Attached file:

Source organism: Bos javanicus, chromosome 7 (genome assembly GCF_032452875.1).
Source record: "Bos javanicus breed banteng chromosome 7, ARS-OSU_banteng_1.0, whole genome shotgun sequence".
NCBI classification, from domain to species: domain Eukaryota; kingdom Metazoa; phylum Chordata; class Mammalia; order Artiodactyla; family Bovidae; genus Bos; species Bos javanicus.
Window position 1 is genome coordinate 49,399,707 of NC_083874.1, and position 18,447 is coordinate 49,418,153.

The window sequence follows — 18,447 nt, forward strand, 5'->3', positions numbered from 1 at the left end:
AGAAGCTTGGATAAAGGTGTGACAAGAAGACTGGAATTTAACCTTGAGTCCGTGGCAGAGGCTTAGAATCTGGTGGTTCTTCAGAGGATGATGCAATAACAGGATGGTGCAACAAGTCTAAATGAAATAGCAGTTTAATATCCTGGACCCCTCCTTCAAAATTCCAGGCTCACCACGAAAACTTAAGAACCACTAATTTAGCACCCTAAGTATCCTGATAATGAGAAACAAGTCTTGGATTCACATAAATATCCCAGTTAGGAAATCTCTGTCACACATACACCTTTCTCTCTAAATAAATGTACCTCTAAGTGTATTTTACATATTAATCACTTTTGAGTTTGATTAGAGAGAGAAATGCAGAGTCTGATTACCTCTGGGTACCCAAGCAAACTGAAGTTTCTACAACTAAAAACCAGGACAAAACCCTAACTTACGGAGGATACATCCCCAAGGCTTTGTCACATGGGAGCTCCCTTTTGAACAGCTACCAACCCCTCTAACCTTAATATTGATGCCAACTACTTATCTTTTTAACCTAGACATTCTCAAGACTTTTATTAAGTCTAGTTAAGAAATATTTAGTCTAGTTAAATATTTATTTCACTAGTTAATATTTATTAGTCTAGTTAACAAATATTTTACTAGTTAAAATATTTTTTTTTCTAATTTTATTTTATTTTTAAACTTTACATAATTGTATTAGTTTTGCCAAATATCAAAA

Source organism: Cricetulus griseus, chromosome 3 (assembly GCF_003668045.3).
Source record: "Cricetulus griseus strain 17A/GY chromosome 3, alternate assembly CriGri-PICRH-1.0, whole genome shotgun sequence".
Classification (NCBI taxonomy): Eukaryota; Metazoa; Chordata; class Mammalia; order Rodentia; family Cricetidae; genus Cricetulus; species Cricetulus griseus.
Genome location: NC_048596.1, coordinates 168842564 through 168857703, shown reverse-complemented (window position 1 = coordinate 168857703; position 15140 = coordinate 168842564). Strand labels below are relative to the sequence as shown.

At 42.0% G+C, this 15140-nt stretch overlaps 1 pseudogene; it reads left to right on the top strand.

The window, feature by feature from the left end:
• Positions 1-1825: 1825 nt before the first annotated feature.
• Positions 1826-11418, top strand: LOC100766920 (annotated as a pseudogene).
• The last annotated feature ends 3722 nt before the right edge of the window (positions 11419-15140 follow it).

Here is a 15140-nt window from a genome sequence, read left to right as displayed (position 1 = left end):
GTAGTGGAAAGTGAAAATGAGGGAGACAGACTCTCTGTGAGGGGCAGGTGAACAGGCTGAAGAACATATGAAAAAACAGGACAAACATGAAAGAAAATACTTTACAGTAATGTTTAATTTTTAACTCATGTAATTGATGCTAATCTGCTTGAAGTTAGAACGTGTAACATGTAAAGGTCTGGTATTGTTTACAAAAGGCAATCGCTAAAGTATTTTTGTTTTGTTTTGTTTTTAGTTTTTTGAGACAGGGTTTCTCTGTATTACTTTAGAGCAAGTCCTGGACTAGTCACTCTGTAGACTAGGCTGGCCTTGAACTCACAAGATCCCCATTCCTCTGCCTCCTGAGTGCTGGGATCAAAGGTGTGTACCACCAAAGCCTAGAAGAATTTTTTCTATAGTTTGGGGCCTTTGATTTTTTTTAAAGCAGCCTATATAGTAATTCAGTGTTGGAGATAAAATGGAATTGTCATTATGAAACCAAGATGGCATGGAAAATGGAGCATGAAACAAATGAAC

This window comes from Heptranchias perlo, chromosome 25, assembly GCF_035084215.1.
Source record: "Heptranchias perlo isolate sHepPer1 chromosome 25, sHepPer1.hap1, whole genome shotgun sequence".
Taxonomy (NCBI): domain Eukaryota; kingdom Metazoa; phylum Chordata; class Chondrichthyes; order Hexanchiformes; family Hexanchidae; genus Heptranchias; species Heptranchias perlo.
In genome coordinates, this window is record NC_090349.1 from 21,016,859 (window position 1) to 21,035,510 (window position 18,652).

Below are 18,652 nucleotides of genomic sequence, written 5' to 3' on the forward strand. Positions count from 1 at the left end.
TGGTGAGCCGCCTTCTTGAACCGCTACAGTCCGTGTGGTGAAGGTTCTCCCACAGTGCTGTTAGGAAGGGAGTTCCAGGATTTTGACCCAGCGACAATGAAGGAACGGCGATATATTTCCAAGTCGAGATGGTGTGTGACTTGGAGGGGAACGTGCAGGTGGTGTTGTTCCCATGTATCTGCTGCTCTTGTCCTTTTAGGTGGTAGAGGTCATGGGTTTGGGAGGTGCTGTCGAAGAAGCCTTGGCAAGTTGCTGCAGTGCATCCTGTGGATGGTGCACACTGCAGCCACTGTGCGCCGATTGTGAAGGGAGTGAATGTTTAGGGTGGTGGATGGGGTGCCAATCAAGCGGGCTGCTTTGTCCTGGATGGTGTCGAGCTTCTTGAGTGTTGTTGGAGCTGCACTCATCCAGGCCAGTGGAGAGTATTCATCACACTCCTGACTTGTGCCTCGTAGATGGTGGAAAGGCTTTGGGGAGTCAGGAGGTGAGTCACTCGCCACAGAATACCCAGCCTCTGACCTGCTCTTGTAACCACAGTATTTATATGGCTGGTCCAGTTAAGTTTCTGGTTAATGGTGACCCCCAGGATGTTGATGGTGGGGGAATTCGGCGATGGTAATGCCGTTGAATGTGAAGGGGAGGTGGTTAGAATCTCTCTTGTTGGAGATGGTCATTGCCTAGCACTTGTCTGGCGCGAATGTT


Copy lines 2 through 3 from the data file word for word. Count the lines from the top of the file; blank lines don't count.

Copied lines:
Source record: "Bos javanicus breed banteng chromosome 7, ARS-OSU_banteng_1.0, whole genome shotgun sequence".
NCBI classification, from domain to species: domain Eukaryota; kingdom Metazoa; phylum Chordata; class Mammalia; order Artiodactyla; family Bovidae; genus Bos; species Bos javanicus.